In last decade we have experienced an uptick in online traffic across services. Small teams are often operating at a scale which was a prerogative of large enterprises. This, in turn, has led to innovation in paradigm and tooling related to distributed systems. Service-oriented architecture has evolved successfully into a microservices architecture. Microservices bring all micro-level concerns to macro system design and architecture.
A lot has been written about microservices already in the context of the benefits they bring in a large system. However, I feel a lot more can be said about the foundational architectural choices. This blog post dwells on those aspects and discusses various choices, recommendations and sample codes for ideas that tick.
Microservices are the architecture paradigm wherein a monolithic (silo) application is decomposed into small tiny micro applications which are packaged and deployed independently.
A microservice is a component that improves clarity, is an architectural style that structures an application as a collection of loosely-coupled services.
Microservices architecture is a really micro-component architecture. Microservice architecture is all about breaking down large (monolithic/silo) application into more manageable fully decoupled pieces with the aim of gaining benefit in terms of greater agility, more dynamic and scalable with targeted forms of resilience.
Understand Monolithic Architecture
Monolithic architecture refers to a group of software applications and components that are assembled together and tightly packed
Difference between SOA and microservices
In SOA, all the services are controlled by one software application, they work together and coordinate across all the services.
Example: A manager controls a team
In microservice, there are multiple services that are independent and not controlled by one. They work separately, requiring minimal coordination.
Example: An application development by individual contributors (independent programmers)
Web API vs Microservices
Web API is nothing but RESTful Web Services
REST or Web API is an architectural style introduced in 2000, primarily designed to work well with HTTP. Its core principle is to define named resources that can be manipulated using a small number of methods. The resources and methods are known as nouns and verbs of APIs. With the HTTP protocol, the resources are mapped to URLs, and methods like POST, GET, PUT, PATCH, and DELETE are used.
Microservices were introduced in 2011 as an architectural style that structures an application as a collection of loosely-coupled services.
Sync vs Async
Microservices architecture discussion typically focuses on the size and collaborating nature of services. Collaboration can be both Synchronous and Asynchronous in nature. I believe this is a foundational architecture decision that needs to be well thought through in the context of the system being built. Both approaches have advantages and disadvantages that make them a good fit for a certain type of constraints.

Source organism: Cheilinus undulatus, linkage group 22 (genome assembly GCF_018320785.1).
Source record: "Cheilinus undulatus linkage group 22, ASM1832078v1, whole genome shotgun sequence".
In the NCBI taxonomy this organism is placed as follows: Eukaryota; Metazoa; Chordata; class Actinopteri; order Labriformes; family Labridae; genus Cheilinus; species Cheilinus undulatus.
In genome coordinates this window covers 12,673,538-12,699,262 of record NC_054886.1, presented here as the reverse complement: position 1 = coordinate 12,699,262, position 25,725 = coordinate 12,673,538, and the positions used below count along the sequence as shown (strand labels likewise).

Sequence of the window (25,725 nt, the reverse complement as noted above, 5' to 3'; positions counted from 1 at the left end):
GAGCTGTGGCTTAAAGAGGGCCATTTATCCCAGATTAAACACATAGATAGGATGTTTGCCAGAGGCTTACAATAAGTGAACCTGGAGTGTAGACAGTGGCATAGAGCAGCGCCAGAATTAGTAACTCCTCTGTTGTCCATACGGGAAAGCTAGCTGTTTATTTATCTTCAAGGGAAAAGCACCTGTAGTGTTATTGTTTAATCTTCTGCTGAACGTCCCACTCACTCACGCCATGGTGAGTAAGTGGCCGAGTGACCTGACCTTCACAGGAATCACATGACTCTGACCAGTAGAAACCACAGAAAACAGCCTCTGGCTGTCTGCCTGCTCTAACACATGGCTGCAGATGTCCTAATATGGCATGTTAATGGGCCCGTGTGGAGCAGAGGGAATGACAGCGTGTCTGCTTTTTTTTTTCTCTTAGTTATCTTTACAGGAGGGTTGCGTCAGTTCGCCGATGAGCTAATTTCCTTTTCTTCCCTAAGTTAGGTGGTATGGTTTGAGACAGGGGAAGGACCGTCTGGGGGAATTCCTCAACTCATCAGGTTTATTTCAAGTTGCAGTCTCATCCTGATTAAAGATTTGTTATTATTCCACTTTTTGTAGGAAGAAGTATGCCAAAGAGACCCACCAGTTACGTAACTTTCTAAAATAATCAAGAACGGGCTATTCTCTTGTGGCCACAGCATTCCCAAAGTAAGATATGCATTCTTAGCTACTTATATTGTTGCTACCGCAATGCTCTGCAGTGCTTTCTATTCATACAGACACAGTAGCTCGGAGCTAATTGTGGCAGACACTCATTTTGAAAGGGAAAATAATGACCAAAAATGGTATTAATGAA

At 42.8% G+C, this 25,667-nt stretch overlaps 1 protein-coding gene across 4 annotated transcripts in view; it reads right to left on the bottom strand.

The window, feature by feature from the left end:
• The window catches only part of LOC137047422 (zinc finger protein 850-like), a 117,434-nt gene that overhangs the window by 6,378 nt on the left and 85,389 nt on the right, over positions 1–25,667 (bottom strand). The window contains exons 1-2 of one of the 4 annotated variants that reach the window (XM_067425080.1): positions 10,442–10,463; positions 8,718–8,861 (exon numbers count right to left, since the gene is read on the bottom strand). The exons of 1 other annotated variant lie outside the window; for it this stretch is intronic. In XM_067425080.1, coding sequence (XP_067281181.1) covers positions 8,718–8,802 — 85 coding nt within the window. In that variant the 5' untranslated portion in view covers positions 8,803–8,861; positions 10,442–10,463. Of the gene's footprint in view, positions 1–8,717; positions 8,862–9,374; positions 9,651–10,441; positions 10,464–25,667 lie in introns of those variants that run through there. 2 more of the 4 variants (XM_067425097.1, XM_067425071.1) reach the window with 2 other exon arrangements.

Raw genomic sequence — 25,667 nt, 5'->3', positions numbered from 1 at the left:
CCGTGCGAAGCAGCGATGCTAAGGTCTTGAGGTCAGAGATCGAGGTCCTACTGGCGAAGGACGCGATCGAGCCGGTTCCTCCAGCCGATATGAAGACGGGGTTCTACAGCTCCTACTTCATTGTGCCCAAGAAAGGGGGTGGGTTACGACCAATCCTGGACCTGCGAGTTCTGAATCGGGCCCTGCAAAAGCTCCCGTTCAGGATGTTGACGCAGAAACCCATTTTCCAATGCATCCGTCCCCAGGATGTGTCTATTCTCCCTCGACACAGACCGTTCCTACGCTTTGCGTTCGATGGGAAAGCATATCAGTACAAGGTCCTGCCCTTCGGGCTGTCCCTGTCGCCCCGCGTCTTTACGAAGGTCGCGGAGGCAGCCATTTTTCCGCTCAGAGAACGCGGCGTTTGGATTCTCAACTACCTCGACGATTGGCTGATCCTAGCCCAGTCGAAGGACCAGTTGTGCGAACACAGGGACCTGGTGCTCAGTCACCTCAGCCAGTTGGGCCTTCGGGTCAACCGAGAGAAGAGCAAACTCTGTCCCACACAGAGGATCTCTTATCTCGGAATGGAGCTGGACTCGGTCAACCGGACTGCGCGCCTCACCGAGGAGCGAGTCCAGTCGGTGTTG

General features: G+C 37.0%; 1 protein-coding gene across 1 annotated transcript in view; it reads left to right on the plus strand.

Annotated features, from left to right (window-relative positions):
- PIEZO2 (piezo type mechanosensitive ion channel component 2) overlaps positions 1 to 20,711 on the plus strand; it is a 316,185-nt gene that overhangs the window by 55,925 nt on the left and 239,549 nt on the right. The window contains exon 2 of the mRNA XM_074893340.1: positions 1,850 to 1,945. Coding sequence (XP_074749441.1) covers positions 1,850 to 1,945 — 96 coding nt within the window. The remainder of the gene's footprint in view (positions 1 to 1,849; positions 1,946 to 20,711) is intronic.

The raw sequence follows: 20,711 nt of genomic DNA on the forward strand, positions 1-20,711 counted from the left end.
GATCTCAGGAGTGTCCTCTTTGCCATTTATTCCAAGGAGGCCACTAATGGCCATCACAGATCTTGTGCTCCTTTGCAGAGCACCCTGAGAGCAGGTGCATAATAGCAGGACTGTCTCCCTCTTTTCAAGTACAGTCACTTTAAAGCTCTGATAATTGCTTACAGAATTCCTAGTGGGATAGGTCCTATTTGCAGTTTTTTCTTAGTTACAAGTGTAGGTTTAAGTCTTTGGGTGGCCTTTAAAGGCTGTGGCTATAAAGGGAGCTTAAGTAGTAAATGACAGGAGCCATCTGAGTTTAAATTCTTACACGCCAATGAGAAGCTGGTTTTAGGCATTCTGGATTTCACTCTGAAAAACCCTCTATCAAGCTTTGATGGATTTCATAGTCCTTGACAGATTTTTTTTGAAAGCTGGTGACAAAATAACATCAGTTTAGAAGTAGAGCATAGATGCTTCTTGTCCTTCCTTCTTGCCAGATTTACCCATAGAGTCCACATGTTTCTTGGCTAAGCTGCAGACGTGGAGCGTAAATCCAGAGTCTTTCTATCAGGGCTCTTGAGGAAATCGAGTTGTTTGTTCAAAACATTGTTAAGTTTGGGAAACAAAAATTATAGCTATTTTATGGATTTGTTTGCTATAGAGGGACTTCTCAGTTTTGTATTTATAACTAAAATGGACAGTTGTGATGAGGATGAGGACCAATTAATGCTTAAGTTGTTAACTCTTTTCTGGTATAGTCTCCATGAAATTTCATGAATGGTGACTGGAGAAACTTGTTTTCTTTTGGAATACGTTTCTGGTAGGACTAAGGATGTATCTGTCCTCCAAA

Synchronous microservices are a collection of small services working together to stitch a business flow. They are easier to develop, monitor and configure. Although HTTP isn't the only choice for synchronous services, it is a popular one. Each service can leverage existing benefits of HTTP protocol in terms of etags, caching, service discovery/resolution, content specification, and support.
At the same time, it is worth noting that using synchronous services takes away a few benefits of microservices. Each service consumes its dependencies directly and is responsible for isolating the failure. This typically results in redundant checks to prevent cascading failures across the system. However, the biggest disadvantage is that as the system evolves it becomes a complex mesh of cross-service calls. Over a period of time, this can make flows non-linear and the system tightly coupled. A contract change for a service results in cascading changes across services unless versioning has been baked in early on. There is also a need for service discovery and load balancing of each service independently to maintain resilience. This introduces additional components that make architecture complex.
An example of intra-service interaction flow for ordering product in synchronous microservice architecture flow.
Synchronous services can be contrasted against Asynchronous ones. In this paradigm, a messaging pipeline acts as the backbone of the system that acts as a transit for a common payload. At the entry point, a payload can be dropped onto the messaging pipeline and it is subsequently picked by individual services to be processed and put back on the pipe. Each service takes turns to consume and optionally enrich it for downstream services. It begs a question as to what happens to the originating request at the entry point? Does it wait for the process to complete asynchronously? There are several ways that it can be handled, we will talk about it in the section below that addresses the design of entry point for a microservice architecture.